Millions of people in our society are on antidepressants, yet we never hear of the condition getting better.
America has a mental health crisis and depression is a very big part of that problem.
Why is that? We have been treated for depression for decades now and the situation only worsens.
Most people initially feel better when they take their antidepressants, but after a while they start feeling miserable again. There is a reason for that.
Writing in the Guardian, Johann Hari shared his research into depression, finding that what most people think is completely wrong.
Depression isn’t caused by a lack of serotonin, and anti-depressants are unlikely to solve it for you. Instead, you’re probably living a life without deep human connection devoid of a sense of purpose and meaning.
It begins with the serotonin myth
Doctors tell us that there is a chemical called serotonin that makes people feel good and some people are naturally lacking it in their brains. Fortunately, there are drugs that will restore your serotonin levels to that of a normal person. If you take them, you’ll feel better.
So, relieved that you now know what is wrong with you, you take the drugs and for a while you actually feel better. But soon you start feeling depressed again. You go back to the doctor and you are prescribed a higher doses of serotonin and initially you feel better. Then, after a while…. You get the picture.
Struggling with this very problem for years, Johann Hari traveled 40,000 miles across the world, talking to leading social scientists and to people who beat depression in unexpected ways and he ended up writing the book Lost Connections: Uncovering the Real Causes of Depression – and the Unexpected Solutions.
He learned that depression is not what we have been told it is up to now.
“I found there is evidence that seven specific factors in the way we are living today are causing depression and anxiety to rise – alongside two real biological factors (such as your genes) that can combine with these forces to make it worse,” he writes.
One of the people Hari spoke to is Professor Irving Kirsch at Harvard University who he calls the Sherlock Holmes of chemical antidepressants. Kirsch has thoroughly analyzed the evidence about drugs for depressed and anxious people.
Kirsch explained that Hari’s situation was typical: between 65% and 80% of people on antidepressants are depressed again within a year.
Professor Kirsch told Hari that he started wondering whether depression is even caused by low serotonin and when he started to dig, he found out that the actual evidence was rather shaky.
Depression is not caused by low serotonin levels in the brain after all
Says Hari: “Professor Andrew Scull of Princeton, writing in the Lancet, explained that attributing depression to spontaneously low serotonin is deeply misleading and unscientific”.
It gets worse:
Another scientist, Dr David Healy, told Hari: “There was never any basis for it, ever. It was just marketing copy.” Dr Heal is a renowned psychiatrist, psycho-pharmacologist and scientist.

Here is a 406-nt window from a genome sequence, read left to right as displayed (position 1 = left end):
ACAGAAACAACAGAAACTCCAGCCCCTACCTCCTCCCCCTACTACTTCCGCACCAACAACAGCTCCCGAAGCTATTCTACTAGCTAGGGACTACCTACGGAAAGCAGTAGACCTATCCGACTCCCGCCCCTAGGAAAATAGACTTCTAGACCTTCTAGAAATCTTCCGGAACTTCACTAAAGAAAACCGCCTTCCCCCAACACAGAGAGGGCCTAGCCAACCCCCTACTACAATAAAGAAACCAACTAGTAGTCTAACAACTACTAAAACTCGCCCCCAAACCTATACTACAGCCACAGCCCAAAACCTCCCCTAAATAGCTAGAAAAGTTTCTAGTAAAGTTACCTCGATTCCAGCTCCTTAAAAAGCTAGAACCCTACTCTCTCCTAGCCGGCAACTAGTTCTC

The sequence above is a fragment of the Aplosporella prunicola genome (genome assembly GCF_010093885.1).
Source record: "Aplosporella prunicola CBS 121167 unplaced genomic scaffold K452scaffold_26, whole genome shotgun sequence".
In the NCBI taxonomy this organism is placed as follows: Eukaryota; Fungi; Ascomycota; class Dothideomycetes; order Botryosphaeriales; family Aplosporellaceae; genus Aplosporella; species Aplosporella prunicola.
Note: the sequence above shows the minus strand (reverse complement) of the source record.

If low serotonin levels are not making us depressed, what is?
Hari interviewed social scientists all over the world and realized what is driving the high levels of depression: human beings have basic psychological needs and those needs are not being met by our current culture.
“We need to feel we belong. We need to feel valued. We need to feel we’re good at something. We need to feel we have a secure future. And there is growing evidence that our culture isn’t meeting those psychological needs for many – perhaps most – people.
“I kept learning that, in very different ways, we have become disconnected from things we really need, and this deep disconnection is driving this epidemic of depression and anxiety all around us,” says Hari.
Let’s look at one of those factors and see if there can be a solution other than a chemical to feelings of alienation.
One of our basic psychological needs is the need to feel that our lives are meaningful, that we are making a meaningful contribution and that there is a purpose to our lives.
Fact is, most people feel that work, the thing they spend most of their time on, is meaningless.
Between 2011 and 2012, the polling company Gallup found that 13% of people say they are “engaged” in their work – they find it meaningful and look forward to it. Some 63% say they are “not engaged”, which is defined as “sleepwalking through their workday”. And 24% are “actively disengaged”: they hate it.
Why do so many of us feel so disengaged?
Lack of control over one’s work is one factor that eats away at the conviction that what you are doing is meaningful and have a purpose.
Studies found that if you have no control over your work, you are far more likely to become stressed and depressed.
Hari references Australian scientist Michael Marmot, who found something amazing: the lower an employee ranked in the hierarchy, the higher their stress levels and likelihood of having a heart attack.
“Humans have an innate need to feel that what we are doing, day-to-day, is meaningful. When you are controlled, you can’t create meaning out of your work,” says Hari.
We all hate to be told what to do. So many workplaces treat their employees no better than children that should be watched and controlled all the time in case they misbehave.
So for this one factor, lack of personal control, which contributes to depression, what can be done? People have been able to turn their lives around and in the process get rid of their depression by getting rid of the hierarchy in a company and adopting a more egalitarian approach to running a business.
Our current culture is not meeting our psychological needs. That’s what needs to be addressed, not some mythical chemical lack in our brains.
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